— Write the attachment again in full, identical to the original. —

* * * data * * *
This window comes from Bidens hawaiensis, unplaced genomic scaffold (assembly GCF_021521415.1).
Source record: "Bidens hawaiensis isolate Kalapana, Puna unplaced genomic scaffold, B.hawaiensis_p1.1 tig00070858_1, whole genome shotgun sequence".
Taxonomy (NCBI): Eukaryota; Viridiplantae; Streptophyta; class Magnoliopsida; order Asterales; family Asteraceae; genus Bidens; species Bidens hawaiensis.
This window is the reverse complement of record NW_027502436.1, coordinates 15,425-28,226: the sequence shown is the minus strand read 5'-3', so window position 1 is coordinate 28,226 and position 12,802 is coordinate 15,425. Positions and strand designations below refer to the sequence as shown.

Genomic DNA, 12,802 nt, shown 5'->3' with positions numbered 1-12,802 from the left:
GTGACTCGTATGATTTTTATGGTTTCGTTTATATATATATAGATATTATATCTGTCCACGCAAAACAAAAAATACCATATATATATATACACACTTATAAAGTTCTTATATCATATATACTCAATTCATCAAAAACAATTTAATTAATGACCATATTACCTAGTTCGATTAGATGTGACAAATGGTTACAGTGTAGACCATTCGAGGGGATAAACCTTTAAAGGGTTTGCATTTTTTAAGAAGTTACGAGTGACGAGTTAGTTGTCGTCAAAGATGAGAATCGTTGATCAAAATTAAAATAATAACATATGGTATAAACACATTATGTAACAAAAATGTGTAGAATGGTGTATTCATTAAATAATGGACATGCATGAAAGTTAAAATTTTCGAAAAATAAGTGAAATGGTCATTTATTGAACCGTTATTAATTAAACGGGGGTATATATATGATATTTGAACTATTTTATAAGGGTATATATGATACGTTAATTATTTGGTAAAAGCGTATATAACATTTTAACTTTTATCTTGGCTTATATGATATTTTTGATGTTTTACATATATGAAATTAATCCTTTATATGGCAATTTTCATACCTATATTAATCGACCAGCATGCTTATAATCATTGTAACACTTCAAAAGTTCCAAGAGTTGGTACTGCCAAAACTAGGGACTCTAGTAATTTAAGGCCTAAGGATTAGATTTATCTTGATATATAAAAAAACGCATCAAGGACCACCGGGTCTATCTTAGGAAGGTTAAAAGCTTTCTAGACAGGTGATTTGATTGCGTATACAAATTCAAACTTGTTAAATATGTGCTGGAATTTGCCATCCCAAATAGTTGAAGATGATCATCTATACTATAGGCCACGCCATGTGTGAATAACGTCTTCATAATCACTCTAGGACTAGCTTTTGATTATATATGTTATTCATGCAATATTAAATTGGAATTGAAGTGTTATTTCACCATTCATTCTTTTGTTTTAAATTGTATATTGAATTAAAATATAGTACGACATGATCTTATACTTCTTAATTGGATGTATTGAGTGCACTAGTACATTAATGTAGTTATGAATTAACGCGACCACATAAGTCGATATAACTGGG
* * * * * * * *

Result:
This window comes from Bidens hawaiensis, unplaced genomic scaffold (assembly GCF_021521415.1).
Source record: "Bidens hawaiensis isolate Kalapana, Puna unplaced genomic scaffold, B.hawaiensis_p1.1 tig00070858_1, whole genome shotgun sequence".
Taxonomy (NCBI): Eukaryota; Viridiplantae; Streptophyta; class Magnoliopsida; order Asterales; family Asteraceae; genus Bidens; species Bidens hawaiensis.
This window is the reverse complement of record NW_027502436.1, coordinates 15,425-28,226: the sequence shown is the minus strand read 5'-3', so window position 1 is coordinate 28,226 and position 12,802 is coordinate 15,425. Positions and strand designations below refer to the sequence as shown.

Genomic DNA, 12,802 nt, shown 5'->3' with positions numbered 1-12,802 from the left:
GTGACTCGTATGATTTTTATGGTTTCGTTTATATATATATAGATATTATATCTGTCCACGCAAAACAAAAAATACCATATATATATATACACACTTATAAAGTTCTTATATCATATATACTCAATTCATCAAAAACAATTTAATTAATGACCATATTACCTAGTTCGATTAGATGTGACAAATGGTTACAGTGTAGACCATTCGAGGGGATAAACCTTTAAAGGGTTTGCATTTTTTAAGAAGTTACGAGTGACGAGTTAGTTGTCGTCAAAGATGAGAATCGTTGATCAAAATTAAAATAATAACATATGGTATAAACACATTATGTAACAAAAATGTGTAGAATGGTGTATTCATTAAATAATGGACATGCATGAAAGTTAAAATTTTCGAAAAATAAGTGAAATGGTCATTTATTGAACCGTTATTAATTAAACGGGGGTATATATATGATATTTGAACTATTTTATAAGGGTATATATGATACGTTAATTATTTGGTAAAAGCGTATATAACATTTTAACTTTTATCTTGGCTTATATGATATTTTTGATGTTTTACATATATGAAATTAATCCTTTATATGGCAATTTTCATACCTATATTAATCGACCAGCATGCTTATAATCATTGTAACACTTCAAAAGTTCCAAGAGTTGGTACTGCCAAAACTAGGGACTCTAGTAATTTAAGGCCTAAGGATTAGATTTATCTTGATATATAAAAAAACGCATCAAGGACCACCGGGTCTATCTTAGGAAGGTTAAAAGCTTTCTAGACAGGTGATTTGATTGCGTATACAAATTCAAACTTGTTAAATATGTGCTGGAATTTGCCATCCCAAATAGTTGAAGATGATCATCTATACTATAGGCCACGCCATGTGTGAATAACGTCTTCATAATCACTCTAGGACTAGCTTTTGATTATATATGTTATTCATGCAATATTAAATTGGAATTGAAGTGTTATTTCACCATTCATTCTTTTGTTTTAAATTGTATATTGAATTAAAATATAGTACGACATGATCTTATACTTCTTAATTGGATGTATTGAGTGCACTAGTACATTAATGTAGTTATGAATTAACGCGACCACATAAGTCGATATAACTGGG